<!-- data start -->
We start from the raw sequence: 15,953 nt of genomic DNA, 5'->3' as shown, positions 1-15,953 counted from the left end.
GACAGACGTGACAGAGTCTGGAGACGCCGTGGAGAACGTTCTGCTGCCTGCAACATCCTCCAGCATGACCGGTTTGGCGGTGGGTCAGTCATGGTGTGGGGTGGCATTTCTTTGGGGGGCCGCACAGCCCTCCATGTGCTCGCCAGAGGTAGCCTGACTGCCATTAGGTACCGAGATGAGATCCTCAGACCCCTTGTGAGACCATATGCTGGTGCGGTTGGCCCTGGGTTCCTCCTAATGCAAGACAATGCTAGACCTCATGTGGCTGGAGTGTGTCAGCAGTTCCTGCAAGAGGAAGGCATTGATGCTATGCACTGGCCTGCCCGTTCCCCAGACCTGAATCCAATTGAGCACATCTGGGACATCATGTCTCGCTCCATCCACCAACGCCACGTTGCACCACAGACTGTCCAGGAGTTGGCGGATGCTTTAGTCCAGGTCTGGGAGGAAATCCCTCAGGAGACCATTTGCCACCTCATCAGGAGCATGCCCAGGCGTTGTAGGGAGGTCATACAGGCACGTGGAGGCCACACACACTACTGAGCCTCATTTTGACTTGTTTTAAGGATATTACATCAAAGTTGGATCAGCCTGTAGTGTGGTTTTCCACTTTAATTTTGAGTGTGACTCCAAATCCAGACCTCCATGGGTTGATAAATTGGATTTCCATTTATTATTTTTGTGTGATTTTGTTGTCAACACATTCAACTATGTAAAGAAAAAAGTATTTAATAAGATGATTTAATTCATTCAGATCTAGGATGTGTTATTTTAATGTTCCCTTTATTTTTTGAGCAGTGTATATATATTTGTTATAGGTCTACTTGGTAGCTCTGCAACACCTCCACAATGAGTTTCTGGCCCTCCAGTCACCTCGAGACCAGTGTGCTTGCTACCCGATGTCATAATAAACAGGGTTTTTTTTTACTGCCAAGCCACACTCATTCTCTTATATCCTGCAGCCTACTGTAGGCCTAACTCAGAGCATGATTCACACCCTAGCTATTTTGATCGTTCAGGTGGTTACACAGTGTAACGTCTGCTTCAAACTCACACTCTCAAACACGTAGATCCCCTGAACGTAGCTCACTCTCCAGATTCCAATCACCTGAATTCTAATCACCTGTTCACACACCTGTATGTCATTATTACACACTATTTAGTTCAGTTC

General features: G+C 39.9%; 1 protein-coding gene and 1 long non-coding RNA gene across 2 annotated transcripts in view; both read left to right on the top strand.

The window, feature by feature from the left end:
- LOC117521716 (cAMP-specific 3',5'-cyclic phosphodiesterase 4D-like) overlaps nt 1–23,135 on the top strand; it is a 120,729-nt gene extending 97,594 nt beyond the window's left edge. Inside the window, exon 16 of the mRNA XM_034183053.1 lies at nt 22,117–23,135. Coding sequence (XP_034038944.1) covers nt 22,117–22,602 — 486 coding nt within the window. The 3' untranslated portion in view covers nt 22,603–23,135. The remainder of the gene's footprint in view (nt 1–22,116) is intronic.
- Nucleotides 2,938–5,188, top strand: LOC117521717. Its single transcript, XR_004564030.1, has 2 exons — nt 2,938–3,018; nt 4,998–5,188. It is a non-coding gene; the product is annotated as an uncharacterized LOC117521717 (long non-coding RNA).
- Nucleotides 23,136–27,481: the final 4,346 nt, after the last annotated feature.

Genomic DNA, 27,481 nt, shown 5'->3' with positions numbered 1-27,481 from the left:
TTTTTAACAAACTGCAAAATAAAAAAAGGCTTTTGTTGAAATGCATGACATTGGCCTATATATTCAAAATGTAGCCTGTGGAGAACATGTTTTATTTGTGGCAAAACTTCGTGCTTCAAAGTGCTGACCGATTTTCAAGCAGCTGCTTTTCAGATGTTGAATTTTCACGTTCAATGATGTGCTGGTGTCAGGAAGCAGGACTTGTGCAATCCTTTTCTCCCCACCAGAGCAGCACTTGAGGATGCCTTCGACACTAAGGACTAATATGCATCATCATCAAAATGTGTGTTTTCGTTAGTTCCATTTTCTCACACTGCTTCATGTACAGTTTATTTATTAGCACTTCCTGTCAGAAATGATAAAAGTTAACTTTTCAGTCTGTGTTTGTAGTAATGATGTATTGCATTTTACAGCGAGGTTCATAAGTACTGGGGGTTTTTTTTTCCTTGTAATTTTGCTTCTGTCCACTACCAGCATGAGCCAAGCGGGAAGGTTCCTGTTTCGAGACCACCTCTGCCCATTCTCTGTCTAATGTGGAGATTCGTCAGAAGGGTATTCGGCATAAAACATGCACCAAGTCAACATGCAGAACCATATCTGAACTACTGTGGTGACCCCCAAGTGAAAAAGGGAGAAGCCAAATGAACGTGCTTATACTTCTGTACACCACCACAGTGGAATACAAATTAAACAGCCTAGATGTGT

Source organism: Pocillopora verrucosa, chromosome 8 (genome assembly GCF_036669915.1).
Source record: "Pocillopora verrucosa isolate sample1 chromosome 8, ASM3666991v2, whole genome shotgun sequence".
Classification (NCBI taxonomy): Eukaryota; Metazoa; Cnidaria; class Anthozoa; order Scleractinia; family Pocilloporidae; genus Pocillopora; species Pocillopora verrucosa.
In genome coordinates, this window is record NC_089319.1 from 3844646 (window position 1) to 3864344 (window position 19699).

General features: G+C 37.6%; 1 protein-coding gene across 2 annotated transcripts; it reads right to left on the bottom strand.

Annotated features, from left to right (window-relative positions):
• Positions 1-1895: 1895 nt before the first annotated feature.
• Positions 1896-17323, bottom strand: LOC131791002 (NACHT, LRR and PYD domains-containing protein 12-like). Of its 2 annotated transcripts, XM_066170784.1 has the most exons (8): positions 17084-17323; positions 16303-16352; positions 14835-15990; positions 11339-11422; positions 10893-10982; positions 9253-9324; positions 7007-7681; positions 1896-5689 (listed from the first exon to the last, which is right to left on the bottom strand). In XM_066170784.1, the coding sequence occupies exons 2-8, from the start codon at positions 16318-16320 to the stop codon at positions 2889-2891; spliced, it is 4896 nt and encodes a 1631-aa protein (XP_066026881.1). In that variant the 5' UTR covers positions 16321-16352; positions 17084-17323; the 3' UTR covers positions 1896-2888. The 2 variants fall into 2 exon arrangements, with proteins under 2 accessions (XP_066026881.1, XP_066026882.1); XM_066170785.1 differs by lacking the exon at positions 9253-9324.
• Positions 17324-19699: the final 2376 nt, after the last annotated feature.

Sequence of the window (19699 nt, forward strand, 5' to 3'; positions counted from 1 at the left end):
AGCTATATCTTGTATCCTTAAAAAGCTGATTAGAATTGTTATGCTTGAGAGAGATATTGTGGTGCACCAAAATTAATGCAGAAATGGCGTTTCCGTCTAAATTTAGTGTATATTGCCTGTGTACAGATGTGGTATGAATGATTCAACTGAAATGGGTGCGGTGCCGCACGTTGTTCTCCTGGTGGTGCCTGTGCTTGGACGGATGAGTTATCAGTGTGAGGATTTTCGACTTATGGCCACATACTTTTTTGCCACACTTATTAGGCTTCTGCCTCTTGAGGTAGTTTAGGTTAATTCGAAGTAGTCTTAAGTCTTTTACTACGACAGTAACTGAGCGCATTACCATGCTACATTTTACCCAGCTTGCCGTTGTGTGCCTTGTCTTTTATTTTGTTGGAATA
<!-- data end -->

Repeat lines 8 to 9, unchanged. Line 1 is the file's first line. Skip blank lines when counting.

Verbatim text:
Genomic DNA, 27,481 nt, shown 5'->3' with positions numbered 1-27,481 from the left:
TTTTTAACAAACTGCAAAATAAAAAAAGGCTTTTGTTGAAATGCATGACATTGGCCTATATATTCAAAATGTAGCCTGTGGAGAACATGTTTTATTTGTGGCAAAACTTCGTGCTTCAAAGTGCTGACCGATTTTCAAGCAGCTGCTTTTCAGATGTTGAATTTTCACGTTCAATGATGTGCTGGTGTCAGGAAGCAGGACTTGTGCAATCCTTTTCTCCCCACCAGAGCAGCACTTGAGGATGCCTTCGACACTAAGGACTAATATGCATCATCATCAAAATGTGTGTTTTCGTTAGTTCCATTTTCTCACACTGCTTCATGTACAGTTTATTTATTAGCACTTCCTGTCAGAAATGATAAAAGTTAACTTTTCAGTCTGTGTTTGTAGTAATGATGTATTGCATTTTACAGCGAGGTTCATAAGTACTGGGGGTTTTTTTTTCCTTGTAATTTTGCTTCTGTCCACTACCAGCATGAGCCAAGCGGGAAGGTTCCTGTTTCGAGACCACCTCTGCCCATTCTCTGTCTAATGTGGAGATTCGTCAGAAGGGTATTCGGCATAAAACATGCACCAAGTCAACATGCAGAACCATATCTGAACTACTGTGGTGACCCCCAAGTGAAAAAGGGAGAAGCCAAATGAACGTGCTTATACTTCTGTACACCACCACAGTGGAATACAAATTAAACAGCCTAGATGTGT